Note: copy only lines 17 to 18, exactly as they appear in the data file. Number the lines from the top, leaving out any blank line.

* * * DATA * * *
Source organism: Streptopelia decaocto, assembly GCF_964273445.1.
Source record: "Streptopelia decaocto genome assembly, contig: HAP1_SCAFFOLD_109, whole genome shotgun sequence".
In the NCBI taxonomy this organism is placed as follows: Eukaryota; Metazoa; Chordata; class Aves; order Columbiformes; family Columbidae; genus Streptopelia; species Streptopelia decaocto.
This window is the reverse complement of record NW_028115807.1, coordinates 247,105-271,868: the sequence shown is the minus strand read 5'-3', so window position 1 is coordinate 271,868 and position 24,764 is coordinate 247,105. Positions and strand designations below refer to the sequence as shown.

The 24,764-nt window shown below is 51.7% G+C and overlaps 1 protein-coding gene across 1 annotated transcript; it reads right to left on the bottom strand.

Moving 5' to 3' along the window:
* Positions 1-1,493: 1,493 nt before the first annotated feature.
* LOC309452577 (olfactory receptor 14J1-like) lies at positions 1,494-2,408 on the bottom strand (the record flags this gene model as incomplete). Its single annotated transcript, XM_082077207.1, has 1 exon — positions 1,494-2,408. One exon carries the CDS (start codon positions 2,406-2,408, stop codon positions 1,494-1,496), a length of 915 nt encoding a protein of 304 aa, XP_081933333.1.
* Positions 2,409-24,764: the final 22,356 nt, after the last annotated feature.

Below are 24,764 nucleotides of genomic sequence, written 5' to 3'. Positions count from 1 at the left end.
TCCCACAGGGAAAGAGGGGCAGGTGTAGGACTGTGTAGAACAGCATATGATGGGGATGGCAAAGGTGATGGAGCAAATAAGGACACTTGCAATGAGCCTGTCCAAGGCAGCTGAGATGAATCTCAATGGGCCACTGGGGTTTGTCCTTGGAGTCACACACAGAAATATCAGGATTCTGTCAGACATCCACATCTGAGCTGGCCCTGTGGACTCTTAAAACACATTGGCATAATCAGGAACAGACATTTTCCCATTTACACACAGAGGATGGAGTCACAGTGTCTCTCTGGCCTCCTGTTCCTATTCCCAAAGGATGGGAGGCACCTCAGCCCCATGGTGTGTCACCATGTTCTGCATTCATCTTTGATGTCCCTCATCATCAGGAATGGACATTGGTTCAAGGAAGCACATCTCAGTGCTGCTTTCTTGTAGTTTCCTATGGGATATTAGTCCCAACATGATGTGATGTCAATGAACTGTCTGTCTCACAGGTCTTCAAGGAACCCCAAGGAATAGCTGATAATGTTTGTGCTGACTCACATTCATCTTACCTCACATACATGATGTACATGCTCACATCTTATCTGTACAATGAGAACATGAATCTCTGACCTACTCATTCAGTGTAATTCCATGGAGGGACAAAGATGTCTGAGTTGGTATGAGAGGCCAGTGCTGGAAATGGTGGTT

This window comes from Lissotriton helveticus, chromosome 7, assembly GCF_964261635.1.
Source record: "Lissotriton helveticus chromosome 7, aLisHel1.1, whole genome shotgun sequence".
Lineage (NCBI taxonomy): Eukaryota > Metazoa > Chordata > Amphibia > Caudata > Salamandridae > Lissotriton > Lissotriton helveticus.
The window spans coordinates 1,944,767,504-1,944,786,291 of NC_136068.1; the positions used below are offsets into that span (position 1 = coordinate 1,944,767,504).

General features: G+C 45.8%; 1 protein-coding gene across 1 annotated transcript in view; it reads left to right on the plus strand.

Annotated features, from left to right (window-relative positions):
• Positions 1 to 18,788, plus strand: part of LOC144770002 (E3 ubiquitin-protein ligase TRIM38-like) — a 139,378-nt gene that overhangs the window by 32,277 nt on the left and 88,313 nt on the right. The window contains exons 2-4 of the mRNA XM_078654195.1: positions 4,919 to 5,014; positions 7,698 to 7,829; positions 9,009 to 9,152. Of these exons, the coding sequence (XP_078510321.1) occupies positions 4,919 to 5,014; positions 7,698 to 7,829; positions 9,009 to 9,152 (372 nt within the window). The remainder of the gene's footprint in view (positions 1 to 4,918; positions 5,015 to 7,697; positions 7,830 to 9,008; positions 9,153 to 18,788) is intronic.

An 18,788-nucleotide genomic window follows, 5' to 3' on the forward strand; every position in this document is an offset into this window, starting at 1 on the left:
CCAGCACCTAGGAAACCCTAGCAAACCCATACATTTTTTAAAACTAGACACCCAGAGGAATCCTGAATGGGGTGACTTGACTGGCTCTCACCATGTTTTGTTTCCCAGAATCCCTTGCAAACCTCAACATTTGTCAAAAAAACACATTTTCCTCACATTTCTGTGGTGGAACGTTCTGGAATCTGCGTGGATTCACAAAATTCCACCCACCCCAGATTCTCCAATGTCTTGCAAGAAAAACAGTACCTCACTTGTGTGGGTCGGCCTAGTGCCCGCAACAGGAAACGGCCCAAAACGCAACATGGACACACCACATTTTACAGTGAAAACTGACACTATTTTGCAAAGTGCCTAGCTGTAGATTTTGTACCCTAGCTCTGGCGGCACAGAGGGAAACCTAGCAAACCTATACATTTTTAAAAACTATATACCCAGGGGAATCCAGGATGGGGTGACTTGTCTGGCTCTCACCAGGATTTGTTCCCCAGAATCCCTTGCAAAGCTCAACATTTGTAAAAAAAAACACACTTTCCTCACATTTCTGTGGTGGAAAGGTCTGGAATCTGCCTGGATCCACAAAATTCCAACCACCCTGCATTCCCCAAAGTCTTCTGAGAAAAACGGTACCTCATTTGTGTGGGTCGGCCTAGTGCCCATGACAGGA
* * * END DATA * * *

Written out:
Annotated features, from left to right (window-relative positions):
• Positions 1 to 18,788, plus strand: part of LOC144770002 (E3 ubiquitin-protein ligase TRIM38-like) — a 139,378-nt gene that overhangs the window by 32,277 nt on the left and 88,313 nt on the right. The window contains exons 2-4 of the mRNA XM_078654195.1: positions 4,919 to 5,014; positions 7,698 to 7,829; positions 9,009 to 9,152. Of these exons, the coding sequence (XP_078510321.1) occupies positions 4,919 to 5,014; positions 7,698 to 7,829; positions 9,009 to 9,152 (372 nt within the window). The remainder of the gene's footprint in view (positions 1 to 4,918; positions 5,015 to 7,697; positions 7,830 to 9,008; positions 9,153 to 18,788) is intronic.